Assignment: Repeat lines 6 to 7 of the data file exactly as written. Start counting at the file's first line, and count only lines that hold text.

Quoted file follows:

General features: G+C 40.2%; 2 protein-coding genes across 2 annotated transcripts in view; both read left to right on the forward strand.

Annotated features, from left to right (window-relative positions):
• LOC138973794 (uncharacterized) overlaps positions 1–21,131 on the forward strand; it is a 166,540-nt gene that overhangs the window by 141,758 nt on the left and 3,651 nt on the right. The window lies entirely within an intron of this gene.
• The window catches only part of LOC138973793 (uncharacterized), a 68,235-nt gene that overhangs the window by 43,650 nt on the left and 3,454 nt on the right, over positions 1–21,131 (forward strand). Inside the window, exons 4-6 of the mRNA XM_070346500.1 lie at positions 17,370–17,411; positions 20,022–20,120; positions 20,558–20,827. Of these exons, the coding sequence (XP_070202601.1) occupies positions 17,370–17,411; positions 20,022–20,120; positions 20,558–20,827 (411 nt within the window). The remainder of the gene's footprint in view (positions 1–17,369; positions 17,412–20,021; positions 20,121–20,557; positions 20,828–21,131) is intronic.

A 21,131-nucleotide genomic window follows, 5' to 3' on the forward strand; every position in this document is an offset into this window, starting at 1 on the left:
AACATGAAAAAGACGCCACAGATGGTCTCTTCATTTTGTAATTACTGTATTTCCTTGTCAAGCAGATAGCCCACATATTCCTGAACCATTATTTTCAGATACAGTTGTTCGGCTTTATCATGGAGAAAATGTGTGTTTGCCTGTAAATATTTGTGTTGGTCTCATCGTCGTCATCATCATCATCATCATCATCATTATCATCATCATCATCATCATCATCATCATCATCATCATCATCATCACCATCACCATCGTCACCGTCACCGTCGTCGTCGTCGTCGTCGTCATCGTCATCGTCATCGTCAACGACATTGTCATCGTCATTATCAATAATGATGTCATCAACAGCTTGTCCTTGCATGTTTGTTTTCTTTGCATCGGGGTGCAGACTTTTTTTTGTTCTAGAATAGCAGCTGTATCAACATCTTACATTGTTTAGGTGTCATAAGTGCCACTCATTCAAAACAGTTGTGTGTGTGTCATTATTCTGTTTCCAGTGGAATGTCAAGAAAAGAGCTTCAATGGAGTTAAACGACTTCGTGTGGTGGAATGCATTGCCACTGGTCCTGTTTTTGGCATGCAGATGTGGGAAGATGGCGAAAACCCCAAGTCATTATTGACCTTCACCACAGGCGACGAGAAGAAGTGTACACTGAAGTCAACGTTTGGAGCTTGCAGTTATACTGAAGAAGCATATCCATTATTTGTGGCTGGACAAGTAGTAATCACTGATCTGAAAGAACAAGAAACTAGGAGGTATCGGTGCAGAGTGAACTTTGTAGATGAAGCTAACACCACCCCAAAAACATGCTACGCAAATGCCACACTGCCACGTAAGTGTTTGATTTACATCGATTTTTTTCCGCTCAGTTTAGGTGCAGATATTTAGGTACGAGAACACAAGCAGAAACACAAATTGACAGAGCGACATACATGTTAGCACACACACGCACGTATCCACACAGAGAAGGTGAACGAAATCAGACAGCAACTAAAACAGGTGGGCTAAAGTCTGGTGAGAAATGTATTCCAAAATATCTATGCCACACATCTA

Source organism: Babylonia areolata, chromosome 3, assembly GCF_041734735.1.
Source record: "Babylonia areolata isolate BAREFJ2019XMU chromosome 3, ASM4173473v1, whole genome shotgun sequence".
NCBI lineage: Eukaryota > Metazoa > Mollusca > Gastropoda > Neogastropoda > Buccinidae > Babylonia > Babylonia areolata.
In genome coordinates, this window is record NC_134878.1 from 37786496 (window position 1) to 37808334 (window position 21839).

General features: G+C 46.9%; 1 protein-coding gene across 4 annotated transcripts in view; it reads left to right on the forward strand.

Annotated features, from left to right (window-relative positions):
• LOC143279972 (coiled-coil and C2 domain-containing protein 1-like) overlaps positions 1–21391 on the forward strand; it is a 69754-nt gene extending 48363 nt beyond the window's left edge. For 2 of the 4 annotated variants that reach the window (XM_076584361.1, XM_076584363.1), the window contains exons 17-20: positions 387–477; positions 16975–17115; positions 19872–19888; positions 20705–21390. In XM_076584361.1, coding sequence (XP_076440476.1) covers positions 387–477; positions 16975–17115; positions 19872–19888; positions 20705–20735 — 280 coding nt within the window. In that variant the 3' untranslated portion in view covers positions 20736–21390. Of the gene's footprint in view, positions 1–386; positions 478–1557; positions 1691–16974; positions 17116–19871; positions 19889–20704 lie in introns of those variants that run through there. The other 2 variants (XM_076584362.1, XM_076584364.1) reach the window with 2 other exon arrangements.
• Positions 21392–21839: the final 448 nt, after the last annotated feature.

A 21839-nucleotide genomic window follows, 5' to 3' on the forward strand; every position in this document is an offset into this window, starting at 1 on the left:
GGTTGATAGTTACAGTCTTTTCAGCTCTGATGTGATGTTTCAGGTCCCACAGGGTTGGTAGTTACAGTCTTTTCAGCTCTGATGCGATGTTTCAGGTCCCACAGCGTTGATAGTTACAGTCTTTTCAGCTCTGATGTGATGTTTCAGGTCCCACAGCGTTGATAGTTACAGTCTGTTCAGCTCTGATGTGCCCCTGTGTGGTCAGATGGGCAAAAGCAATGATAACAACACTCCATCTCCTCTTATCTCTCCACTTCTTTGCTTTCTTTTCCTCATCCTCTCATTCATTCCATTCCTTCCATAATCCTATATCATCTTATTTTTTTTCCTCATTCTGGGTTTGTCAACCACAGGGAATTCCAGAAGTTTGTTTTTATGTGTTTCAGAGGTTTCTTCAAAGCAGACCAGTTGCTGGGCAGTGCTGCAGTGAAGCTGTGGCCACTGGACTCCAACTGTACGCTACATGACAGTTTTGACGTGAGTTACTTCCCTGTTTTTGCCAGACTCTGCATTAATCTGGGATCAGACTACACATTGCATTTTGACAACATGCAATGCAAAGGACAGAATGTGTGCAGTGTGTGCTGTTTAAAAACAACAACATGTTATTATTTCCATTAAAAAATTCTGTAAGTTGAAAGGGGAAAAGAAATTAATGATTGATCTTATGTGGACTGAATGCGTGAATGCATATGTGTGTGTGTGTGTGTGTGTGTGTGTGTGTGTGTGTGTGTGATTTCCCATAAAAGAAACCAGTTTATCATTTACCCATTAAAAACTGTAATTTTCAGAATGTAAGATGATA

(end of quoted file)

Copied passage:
AACATGAAAAAGACGCCACAGATGGTCTCTTCATTTTGTAATTACTGTATTTCCTTGTCAAGCAGATAGCCCACATATTCCTGAACCATTATTTTCAGATACAGTTGTTCGGCTTTATCATGGAGAAAATGTGTGTTTGCCTGTAAATATTTGTGTTGGTCTCATCGTCGTCATCATCATCATCATCATCATCATTATCATCATCATCATCATCATCATCATCATCATCATCATCATCATCACCATCACCATCGTCACCGTCACCGTCGTCGTCGTCGTCGTCGTCATCGTCATCGTCATCGTCAACGACATTGTCATCGTCATTATCAATAATGATGTCATCAACAGCTTGTCCTTGCATGTTTGTTTTCTTTGCATCGGGGTGCAGACTTTTTTTTGTTCTAGAATAGCAGCTGTATCAACATCTTACATTGTTTAGGTGTCATAAGTGCCACTCATTCAAAACAGTTGTGTGTGTGTCATTATTCTGTTTCCAGTGGAATGTCAAGAAAAGAGCTTCAATGGAGTTAAACGACTTCGTGTGGTGGAATGCATTGCCACTGGTCCTGTTTTTGGCATGCAGATGTGGGAAGATGGCGAAAACCCCAAGTCATTATTGACCTTCACCACAGGCGACGAGAAGAAGTGTACACTGAAGTCAACGTTTGGAGCTTGCAGTTATACTGAAGAAGCATATCCATTATTTGTGGCTGGACAAGTAGTAATCACTGATCTGAAAGAACAAGAAACTAGGAGGTATCGGTGCAGAGTGAACTTTGTAGATGAAGCTAACACCACCCCAAAAACATGCTACGCAAATGCCACACTGCCACGTAAGTGTTTGATTTACATCGATTTTTTTCCGCTCAGTTTAGGTGCAGATATTTAGGTACGAGAACACAAGCAGAAACACAAATTGACAGAGCGACATACATGTTAGCACACACACGCACGTATCCACACAGAGAAGGTGAACGAAATCAGACAGCAACTAAAACAGGTGGGCTAAAGTCTGGTGAGAAATGTATTCCAAAATATCTATGCCACACATCTA

Source organism: Babylonia areolata, chromosome 3, assembly GCF_041734735.1.